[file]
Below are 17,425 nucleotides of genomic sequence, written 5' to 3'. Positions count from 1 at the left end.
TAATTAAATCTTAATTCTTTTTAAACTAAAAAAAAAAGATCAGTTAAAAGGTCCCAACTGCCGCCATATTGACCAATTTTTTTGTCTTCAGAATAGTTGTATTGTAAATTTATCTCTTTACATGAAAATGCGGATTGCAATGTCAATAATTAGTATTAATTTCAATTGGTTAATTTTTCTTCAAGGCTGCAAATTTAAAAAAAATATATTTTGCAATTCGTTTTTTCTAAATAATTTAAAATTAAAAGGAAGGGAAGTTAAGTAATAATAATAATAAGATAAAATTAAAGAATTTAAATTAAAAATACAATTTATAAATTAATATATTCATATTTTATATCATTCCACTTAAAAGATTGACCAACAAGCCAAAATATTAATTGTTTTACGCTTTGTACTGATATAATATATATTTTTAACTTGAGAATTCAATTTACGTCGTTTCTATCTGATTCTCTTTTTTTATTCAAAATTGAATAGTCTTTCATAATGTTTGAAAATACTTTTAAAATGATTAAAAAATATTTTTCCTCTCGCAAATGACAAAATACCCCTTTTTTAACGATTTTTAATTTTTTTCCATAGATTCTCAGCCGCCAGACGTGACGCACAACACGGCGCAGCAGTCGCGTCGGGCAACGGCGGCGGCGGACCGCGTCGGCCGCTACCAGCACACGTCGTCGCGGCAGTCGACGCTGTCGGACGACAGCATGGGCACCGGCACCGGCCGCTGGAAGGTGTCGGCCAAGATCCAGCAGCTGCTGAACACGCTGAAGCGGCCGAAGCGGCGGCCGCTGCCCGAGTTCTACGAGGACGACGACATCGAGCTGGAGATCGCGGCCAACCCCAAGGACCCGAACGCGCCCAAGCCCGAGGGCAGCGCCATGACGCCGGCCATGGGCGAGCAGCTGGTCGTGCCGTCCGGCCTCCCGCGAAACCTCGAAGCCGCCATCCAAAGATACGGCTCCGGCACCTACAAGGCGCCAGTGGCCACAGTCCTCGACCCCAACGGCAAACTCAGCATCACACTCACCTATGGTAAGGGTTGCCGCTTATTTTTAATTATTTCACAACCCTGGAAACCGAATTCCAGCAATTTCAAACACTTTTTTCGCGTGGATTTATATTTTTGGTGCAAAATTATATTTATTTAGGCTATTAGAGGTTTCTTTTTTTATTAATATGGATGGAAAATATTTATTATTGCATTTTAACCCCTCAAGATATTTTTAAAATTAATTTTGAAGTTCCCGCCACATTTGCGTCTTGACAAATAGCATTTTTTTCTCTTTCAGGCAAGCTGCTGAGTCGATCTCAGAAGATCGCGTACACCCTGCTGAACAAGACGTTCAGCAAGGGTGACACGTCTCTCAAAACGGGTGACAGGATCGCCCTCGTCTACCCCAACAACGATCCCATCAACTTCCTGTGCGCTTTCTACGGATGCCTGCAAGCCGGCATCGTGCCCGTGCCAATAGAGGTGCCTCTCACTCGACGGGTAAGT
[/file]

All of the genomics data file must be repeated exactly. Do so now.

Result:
Below are 17,425 nucleotides of genomic sequence, written 5' to 3'. Positions count from 1 at the left end.
TAATTAAATCTTAATTCTTTTTAAACTAAAAAAAAAAGATCAGTTAAAAGGTCCCAACTGCCGCCATATTGACCAATTTTTTTGTCTTCAGAATAGTTGTATTGTAAATTTATCTCTTTACATGAAAATGCGGATTGCAATGTCAATAATTAGTATTAATTTCAATTGGTTAATTTTTCTTCAAGGCTGCAAATTTAAAAAAAATATATTTTGCAATTCGTTTTTTCTAAATAATTTAAAATTAAAAGGAAGGGAAGTTAAGTAATAATAATAATAAGATAAAATTAAAGAATTTAAATTAAAAATACAATTTATAAATTAATATATTCATATTTTATATCATTCCACTTAAAAGATTGACCAACAAGCCAAAATATTAATTGTTTTACGCTTTGTACTGATATAATATATATTTTTAACTTGAGAATTCAATTTACGTCGTTTCTATCTGATTCTCTTTTTTTATTCAAAATTGAATAGTCTTTCATAATGTTTGAAAATACTTTTAAAATGATTAAAAAATATTTTTCCTCTCGCAAATGACAAAATACCCCTTTTTTAACGATTTTTAATTTTTTTCCATAGATTCTCAGCCGCCAGACGTGACGCACAACACGGCGCAGCAGTCGCGTCGGGCAACGGCGGCGGCGGACCGCGTCGGCCGCTACCAGCACACGTCGTCGCGGCAGTCGACGCTGTCGGACGACAGCATGGGCACCGGCACCGGCCGCTGGAAGGTGTCGGCCAAGATCCAGCAGCTGCTGAACACGCTGAAGCGGCCGAAGCGGCGGCCGCTGCCCGAGTTCTACGAGGACGACGACATCGAGCTGGAGATCGCGGCCAACCCCAAGGACCCGAACGCGCCCAAGCCCGAGGGCAGCGCCATGACGCCGGCCATGGGCGAGCAGCTGGTCGTGCCGTCCGGCCTCCCGCGAAACCTCGAAGCCGCCATCCAAAGATACGGCTCCGGCACCTACAAGGCGCCAGTGGCCACAGTCCTCGACCCCAACGGCAAACTCAGCATCACACTCACCTATGGTAAGGGTTGCCGCTTATTTTTAATTATTTCACAACCCTGGAAACCGAATTCCAGCAATTTCAAACACTTTTTTCGCGTGGATTTATATTTTTGGTGCAAAATTATATTTATTTAGGCTATTAGAGGTTTCTTTTTTTATTAATATGGATGGAAAATATTTATTATTGCATTTTAACCCCTCAAGATATTTTTAAAATTAATTTTGAAGTTCCCGCCACATTTGCGTCTTGACAAATAGCATTTTTTTCTCTTTCAGGCAAGCTGCTGAGTCGATCTCAGAAGATCGCGTACACCCTGCTGAACAAGACGTTCAGCAAGGGTGACACGTCTCTCAAAACGGGTGACAGGATCGCCCTCGTCTACCCCAACAACGATCCCATCAACTTCCTGTGCGCTTTCTACGGATGCCTGCAAGCCGGCATCGTGCCCGTGCCAATAGAGGTGCCTCTCACTCGACGGGTAAGT